Jesus Paid It All

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You’re listening to the ReDescovering the Bible Online Radio Show with Sam Burton episode 50.

Welcome back.  For those of you tuning in for the very first time, a special welcome to you. It’s been a long time coming.  I’m Sam, I’m your host. I’m coming to you from the Camper and I’m delighted to be here.

I want to thank you for all your support the last couple months. I’m really touched by the number of you who’ve written notes of support or spoken to me about your appreciation for the podcost.  That touches me so much.  I just want to add, for those of you who don’t know, that I’ve had some health issues that have prevented me from updating, I don’t want to go into too much detail, but it was fairly serious. It’s mostly over now and I feel great. So I’m trying again.  It would really mean a great deal to me if you would continue to lift me up in your prayers.

Let’s see, where should we go to keep you updated?  First, Brittan and I are still planning to head to Scotland as soon as we’ve raised enough money. For those of you interested, as some of you have indicated, you can just log onto our website,, and go to our giving page for a link to instructions.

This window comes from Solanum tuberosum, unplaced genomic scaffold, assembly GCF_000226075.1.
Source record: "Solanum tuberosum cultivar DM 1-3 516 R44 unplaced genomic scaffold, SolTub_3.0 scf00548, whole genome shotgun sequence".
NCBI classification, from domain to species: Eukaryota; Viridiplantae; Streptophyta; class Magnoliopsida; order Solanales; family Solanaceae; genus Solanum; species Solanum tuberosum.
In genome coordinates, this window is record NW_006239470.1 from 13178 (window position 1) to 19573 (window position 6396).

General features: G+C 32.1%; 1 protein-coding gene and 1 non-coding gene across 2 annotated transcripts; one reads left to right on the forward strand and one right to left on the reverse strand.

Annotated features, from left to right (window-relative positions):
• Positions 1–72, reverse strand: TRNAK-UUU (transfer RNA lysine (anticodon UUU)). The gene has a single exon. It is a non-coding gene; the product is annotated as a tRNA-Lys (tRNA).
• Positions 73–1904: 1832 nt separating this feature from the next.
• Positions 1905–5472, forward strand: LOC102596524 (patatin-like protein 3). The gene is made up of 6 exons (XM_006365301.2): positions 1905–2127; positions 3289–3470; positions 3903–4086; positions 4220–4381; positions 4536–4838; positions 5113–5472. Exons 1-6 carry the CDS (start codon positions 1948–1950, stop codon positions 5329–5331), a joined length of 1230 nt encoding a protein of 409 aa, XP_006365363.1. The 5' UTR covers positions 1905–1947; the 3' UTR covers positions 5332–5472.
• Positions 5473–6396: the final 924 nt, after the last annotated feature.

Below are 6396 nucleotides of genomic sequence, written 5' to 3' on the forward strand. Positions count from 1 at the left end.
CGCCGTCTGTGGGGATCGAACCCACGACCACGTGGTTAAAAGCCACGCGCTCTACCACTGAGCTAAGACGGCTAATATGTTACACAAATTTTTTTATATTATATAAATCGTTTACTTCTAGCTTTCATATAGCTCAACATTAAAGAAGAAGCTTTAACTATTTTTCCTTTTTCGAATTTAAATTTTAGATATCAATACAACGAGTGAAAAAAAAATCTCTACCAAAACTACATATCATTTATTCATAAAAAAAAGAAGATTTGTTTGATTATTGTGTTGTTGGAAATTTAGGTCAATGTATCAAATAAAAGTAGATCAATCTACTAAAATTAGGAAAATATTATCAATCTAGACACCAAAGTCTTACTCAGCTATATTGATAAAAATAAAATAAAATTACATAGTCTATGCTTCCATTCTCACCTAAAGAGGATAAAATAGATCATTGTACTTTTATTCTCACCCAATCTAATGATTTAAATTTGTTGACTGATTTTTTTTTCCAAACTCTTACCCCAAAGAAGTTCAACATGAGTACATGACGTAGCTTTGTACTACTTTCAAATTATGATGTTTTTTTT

Ok, that should catch you up on everything, so let’s get right into today’s text. If you think way back to our last time together, we’re looking at the book of Hebrews as key to understanding the old testament. We looked at how Jesus was superior to angels, to Moses and to Aaron.  Today, we want to look and see that Jesus provides us a better covenant. And we’ll find that in Hebrews 8,9,10.

First, though, I think it’s interesting that the writer uses the Tabernacle, rather than the temple itself as the picture. Remember that while God himself gave instructions for the tabernacle, it was David who envisioned the temple and left instructions for it’s building. Then after it was destroyed by the Babylonians, the new temple was designed and build by Zerubbabel.  They were both accepted by God, but were not authorized by him. It is this temporary structure that is said to be a picture and a shadow. Solomon’s temple was extremely ornate and in second Chronicles we read how God honored this gift from David and his son.  Zerubbabel’s temple was not so lavish, yet God said that it would see God’s glory is greater ways that Solomon’s had ever seen.